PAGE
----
Hey! I'm Frankie, and welcome to my dental advice blog. I'm a foodie and I love sweet treats, but I also love my teeth! It can be hard to keep your dental health in top condition when you've got a sweet tooth, but it's not impossible. Over the years, I've learned tons of great advice from friends, family members and dentists, and I'd love to share it with you. My blog is here to give you all the tips and tricks you need to stay free of decay and other tooth problems without giving up all your favourite foods and snacks.
If you're missing a couple of teeth, then you may have decided to have the gap bridged. While you may have initially thought that your dentist would use a traditional bridge, they may suggest that you have an implant-supported bridge instead. How does this kind of bridge work, and what are its merits?
What Is an Implant-Supported Bridge?
Dental bridgework uses a small partial denture to cover gaps in the teeth. Traditionally, the denture has a few false teeth in it. The tooth or teeth in the middle of the bridge fill the gap and the ones at the end of the bridge fit over existing teeth at either side of the gap. They are cemented over the end teeth to fix the bridge in place.
Implant-supported bridges work in much the same way in terms of gap filling; however, they don't use your existing teeth for support. Instead, these bridges are fixed onto metal implant posts which are inserted into the bone in your gap areas, leaving your other teeth untouched.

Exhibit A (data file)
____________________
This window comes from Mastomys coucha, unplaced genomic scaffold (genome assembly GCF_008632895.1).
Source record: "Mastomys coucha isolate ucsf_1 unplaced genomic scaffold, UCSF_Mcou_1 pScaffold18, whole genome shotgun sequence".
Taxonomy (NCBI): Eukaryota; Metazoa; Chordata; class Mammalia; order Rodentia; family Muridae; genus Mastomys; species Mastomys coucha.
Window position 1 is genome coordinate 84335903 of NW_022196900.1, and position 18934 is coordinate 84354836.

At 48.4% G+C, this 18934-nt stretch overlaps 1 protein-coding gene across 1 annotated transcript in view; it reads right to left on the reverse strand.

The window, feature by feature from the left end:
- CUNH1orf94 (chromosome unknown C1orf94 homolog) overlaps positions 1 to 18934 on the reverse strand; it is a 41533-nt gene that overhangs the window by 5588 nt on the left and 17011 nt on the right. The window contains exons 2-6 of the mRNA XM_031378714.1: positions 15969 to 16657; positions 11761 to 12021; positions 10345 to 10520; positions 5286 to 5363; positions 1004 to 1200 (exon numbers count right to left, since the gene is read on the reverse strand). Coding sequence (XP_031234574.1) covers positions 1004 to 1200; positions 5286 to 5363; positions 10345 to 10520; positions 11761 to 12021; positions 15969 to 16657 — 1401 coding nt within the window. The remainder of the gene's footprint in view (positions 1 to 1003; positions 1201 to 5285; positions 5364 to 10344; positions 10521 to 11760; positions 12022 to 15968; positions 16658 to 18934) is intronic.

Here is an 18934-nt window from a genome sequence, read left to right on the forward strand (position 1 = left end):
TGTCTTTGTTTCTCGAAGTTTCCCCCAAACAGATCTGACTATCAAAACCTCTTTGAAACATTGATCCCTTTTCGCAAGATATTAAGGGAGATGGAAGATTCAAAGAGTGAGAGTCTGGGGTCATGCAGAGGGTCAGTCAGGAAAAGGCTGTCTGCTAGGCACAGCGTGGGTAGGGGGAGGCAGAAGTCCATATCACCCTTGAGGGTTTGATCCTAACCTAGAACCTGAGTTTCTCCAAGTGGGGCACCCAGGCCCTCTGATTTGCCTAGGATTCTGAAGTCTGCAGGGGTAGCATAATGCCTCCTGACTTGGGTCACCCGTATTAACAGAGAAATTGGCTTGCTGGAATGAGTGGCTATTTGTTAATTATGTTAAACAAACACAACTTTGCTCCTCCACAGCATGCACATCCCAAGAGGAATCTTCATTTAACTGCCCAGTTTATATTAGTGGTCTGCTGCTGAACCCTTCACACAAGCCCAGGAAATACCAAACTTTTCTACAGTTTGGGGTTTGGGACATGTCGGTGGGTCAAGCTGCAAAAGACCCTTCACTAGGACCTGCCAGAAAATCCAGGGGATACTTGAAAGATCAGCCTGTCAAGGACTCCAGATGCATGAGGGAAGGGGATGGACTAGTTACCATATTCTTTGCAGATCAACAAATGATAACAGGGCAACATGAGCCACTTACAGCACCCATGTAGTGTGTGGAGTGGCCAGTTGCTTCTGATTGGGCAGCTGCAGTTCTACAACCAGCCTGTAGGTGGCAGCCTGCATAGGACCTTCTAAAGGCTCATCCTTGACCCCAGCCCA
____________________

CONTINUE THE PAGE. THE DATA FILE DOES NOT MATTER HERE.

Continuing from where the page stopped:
What Are the Advantages of Implant Bridges?
Bridges that use implants for support don't affect the teeth at the sides of a gap. When you have a traditional bridge, these teeth are drilled down to make them small enough to sit under the bridge's retaining teeth. This permanently changes otherwise healthy teeth. Implant bridges don't use these teeth, as they are supported by a central post or posts instead.
Implants in general are also typically stronger than regular bridges and last for longer. If your bridge uses your teeth as support, then it may fail if these teeth develop problems in the future. This could leave you with a tricky problem to fix. Plus, implants have a long lifespan. They can last for life, while traditional bridges may need replacing after 10 years or so.
If you aren't sure if an implant-supported bridge is right for you, then ask your dentist why they are suggesting this option. In some cases, your dentist may simply feel that an implant bridge is a better long-term solution; in others, your dentist may feel that this is the best option for your teeth. For example, if the teeth around a gap aren't in great condition, then your dentist may not feel that they will give good enough support to bridgework, and you may be better off with implant support.
Contact a dentist to learn more about bridges.Share
17 August 2018